For Obama on Trade, Back-Patting Abroad and Trouble at Home

In Manila, the president and his fellow world leaders are busy congratulating each other. In Washington, the mood is very different.

Philippines President Benigno Aquino III and his sister, Maria Elena Aquino-Cruz, greet President Obama at the welcome dinner at the Asia-Pacific Economic Cooperation summit in Manila, Philippines, on Wednesday.
Nov. 18, 2015, 2:20 p.m.

In Ma­nila on Wed­nes­day, it was a time of cel­eb­ra­tion and hand­shakes for Pres­id­ent Obama and the 11 Asia-Pa­cific lead­ers who to­geth­er ne­go­ti­ated the Trans-Pa­cific Part­ner­ship. For the U.S. pres­id­ent, it must have been tempt­ing there in the five-star Sofitel Phil­ip­pine Plaza Hotel, with its spec­tac­u­lar views of Ma­nila Bay and its lush trop­ic­al land­scap­ing, to mo­ment­ar­ily for­get that not every­body back home is cheer­ing.

For 8,600 miles away, back un­der gray, threat­en­ing skies in Wash­ing­ton, there were vivid re­mind­ers that the do­mest­ic crit­ics who con­demn the TPP trade deal aren’t go­ing to be quiet, something quite evid­ent to the com­muters stuck on roads snarled by plac­ard-bear­ing pro­test­ers. Or­gan­ized by a co­ali­tion of 63 or­gan­iz­a­tions op­posed to free-trade deals, the D.C. protests fea­tured a block­ade of the of­fices of the U.S. Trade Rep­res­ent­at­ive and a march out­side the U.S. Cham­ber of Com­merce.

They did noth­ing, though, to dampen the TPP en­thu­si­asm of the pres­id­ent, who was at­tend­ing the an­nu­al Asia Pa­cific Eco­nom­ic Co­ordin­a­tion (APEC) sum­mit in the Phil­ip­pines. “This marks our first gath­er­ing at the lead­ers level since our 12 coun­tries agreed on the land­mark Trans-Pa­cific Part­ner­ship,” ex­ul­ted Obama, con­grat­u­lat­ing his coun­ter­parts for “an out­stand­ing job.”

His re­marks re­flec­ted the out­size im­port­ance of the deal in the pres­id­ent’s sig­nal for­eign policy goal of pivot­ing U.S. policy to­ward Asia and the Pa­cific. Not­ing that the coun­tries in the pact have 40 per­cent of the world’s gross do­mest­ic product, he said the TPP is “help­ing to write the rules of glob­al trade for the 21st cen­tury.” Left un­stated is that the lead­ers see the deal as crit­ic­al to for­cing China—which is not a sig­nat­ory to TPP—to play by those rules.

A White House state­ment boas­ted that the deal “spans the Pa­cific, touches three con­tin­ents, and unites 800 mil­lion people” and hailed it as “a new and com­pel­ling mod­el for trade in one of the world’s fast­est grow­ing and most dy­nam­ic re­gions.”

Neither the pres­id­ent nor the state­ment ac­know­ledged the polit­ic­al dif­fi­culties he faces try­ing to get a skep­tic­al Con­gress to rat­i­fy it. That was left to a brief ques­tion-and-an­swer ses­sion fol­low­ing Obama’s meet­ing with Phil­ip­pine Pres­id­ent Be­nigno Aquino. In re­sponse to a ques­tion, the pres­id­ent brushed aside the stiff op­pos­i­tion to the deal from many in his own party.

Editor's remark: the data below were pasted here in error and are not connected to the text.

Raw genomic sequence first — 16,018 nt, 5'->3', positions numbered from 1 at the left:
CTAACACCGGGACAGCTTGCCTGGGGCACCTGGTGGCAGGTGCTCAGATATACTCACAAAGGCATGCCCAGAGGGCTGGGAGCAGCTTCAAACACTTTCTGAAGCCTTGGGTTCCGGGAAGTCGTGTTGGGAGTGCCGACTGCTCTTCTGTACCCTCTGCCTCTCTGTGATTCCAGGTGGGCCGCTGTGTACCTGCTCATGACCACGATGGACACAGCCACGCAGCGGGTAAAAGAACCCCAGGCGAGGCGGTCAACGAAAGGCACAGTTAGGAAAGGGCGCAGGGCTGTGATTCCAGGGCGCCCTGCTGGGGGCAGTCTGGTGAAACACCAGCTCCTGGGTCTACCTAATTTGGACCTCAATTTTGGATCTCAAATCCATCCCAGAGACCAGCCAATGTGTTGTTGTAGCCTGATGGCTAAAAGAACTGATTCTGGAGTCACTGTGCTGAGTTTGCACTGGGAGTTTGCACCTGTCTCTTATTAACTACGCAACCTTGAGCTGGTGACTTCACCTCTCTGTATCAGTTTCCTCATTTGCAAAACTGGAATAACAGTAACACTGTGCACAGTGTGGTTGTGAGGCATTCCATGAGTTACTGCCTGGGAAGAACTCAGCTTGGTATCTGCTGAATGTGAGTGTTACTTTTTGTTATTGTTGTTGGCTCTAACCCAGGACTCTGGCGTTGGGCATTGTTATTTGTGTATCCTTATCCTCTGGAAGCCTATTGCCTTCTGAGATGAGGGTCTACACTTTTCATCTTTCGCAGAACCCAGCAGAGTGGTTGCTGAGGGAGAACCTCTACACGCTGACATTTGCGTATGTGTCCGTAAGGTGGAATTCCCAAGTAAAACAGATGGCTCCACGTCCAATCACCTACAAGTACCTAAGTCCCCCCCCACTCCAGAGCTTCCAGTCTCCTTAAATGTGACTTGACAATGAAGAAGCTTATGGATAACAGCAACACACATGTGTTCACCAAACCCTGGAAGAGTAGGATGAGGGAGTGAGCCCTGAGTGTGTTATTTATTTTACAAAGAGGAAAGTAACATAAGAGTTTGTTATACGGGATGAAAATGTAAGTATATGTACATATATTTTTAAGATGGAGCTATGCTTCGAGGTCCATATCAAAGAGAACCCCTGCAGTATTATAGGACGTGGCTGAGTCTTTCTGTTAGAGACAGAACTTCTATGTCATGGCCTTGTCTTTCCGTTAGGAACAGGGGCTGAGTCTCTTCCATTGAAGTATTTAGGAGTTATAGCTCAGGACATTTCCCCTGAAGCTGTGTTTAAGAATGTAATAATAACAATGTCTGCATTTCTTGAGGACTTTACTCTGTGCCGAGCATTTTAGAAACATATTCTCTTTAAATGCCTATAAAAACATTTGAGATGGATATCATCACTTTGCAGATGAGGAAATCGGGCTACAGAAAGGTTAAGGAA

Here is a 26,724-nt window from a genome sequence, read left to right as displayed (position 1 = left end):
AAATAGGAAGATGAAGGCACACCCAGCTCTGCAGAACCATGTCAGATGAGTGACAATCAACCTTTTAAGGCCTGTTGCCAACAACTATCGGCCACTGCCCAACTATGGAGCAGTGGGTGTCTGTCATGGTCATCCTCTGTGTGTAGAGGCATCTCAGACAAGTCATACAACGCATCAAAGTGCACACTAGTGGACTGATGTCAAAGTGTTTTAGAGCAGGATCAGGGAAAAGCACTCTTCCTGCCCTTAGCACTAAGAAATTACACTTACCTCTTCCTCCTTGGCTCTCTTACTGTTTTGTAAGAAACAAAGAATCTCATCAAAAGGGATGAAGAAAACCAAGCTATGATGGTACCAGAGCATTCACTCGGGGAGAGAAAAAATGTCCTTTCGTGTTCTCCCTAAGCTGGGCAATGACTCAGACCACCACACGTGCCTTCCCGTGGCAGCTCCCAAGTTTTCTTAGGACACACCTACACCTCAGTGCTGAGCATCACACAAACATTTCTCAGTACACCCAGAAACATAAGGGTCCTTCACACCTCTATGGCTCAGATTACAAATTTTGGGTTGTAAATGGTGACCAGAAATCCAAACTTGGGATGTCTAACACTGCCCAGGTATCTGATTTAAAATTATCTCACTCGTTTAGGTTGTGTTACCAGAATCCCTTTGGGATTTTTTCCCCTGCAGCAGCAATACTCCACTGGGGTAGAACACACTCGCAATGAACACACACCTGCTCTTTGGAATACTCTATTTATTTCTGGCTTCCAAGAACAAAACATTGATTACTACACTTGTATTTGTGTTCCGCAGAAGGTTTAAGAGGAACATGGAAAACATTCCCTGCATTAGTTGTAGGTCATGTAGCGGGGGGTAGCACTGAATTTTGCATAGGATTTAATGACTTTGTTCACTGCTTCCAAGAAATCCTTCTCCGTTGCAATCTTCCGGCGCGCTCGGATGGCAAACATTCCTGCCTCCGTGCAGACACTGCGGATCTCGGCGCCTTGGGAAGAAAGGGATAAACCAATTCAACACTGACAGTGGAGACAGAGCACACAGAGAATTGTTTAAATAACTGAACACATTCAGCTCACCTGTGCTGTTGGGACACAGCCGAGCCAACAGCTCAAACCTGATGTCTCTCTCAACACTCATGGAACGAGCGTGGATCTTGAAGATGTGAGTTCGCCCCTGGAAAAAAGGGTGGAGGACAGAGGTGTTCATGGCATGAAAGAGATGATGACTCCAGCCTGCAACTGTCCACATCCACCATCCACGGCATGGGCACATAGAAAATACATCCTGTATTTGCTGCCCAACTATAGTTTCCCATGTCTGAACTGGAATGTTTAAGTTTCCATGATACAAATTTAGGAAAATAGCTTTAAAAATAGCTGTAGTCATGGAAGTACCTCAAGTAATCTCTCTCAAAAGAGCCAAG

“There is not a trade deal that has been done in mod­ern Amer­ic­an polit­ics that’s not oc­ca­sion­ally chal­len­ging,” he said. “But we get it done. And I’m con­fid­ent we’re go­ing to be able to get it done.” Aquino noted that both coun­tries have elec­tions next year and in­dic­ated that he un­der­stands the pres­sure on Obama in a cam­paign sea­son. “At the end of the elec­tion peri­od, there will be sobri­ety. … We think that once elec­tions are over, that cur­rent voices will die down and there will be new cham­pi­ons of in­creased free trade amongst all coun­tries.”

Obama, of course, can­not wait for next year’s elec­tions be­fore push­ing TPP through Con­gress, and he al­most cer­tainly faced ques­tions in Ma­nila from oth­er lead­ers anxious about the fate of the deal on Cap­it­ol Hill.

“On TPP, I would say that Asia is very con­cerned about the very par­tis­an polit­ics in the United States,” said Ern­est Bower, the Sum­itro Chair for South­east Asia Stud­ies at the Cen­ter for Stra­tegic and In­ter­na­tion­al Stud­ies in Wash­ing­ton. He said that con­cern is some­what checked by the oth­er lead­ers’ un­der­stand­ing that “trade agree­ments even­tu­ally do tend to get passed in our Con­gress.”

Mat­thew Good­man, who served on Obama’s Na­tion­al Se­cur­ity Coun­cil and was the co­ordin­at­or for the APEC sum­mits in his first term, said the pres­id­ent al­most cer­tainly got ques­tions in Ma­nila about the rat­i­fic­a­tion pro­spects. He said the pres­id­ent most likely is telling them, “We’re work­ing on it. You’re go­ing to hear a lot of noise, but in the end we’ll get this done.”

Mi­chael Green, who was on Pres­id­ent George W. Bush’s NSC in his first term, said Obama could just as well ask the oth­er lead­ers about their pro­spects for get­ting TPP through their own rat­i­fic­a­tion pro­cesses, not­ing that there is something in the pact that is a tough sell in each coun­try.

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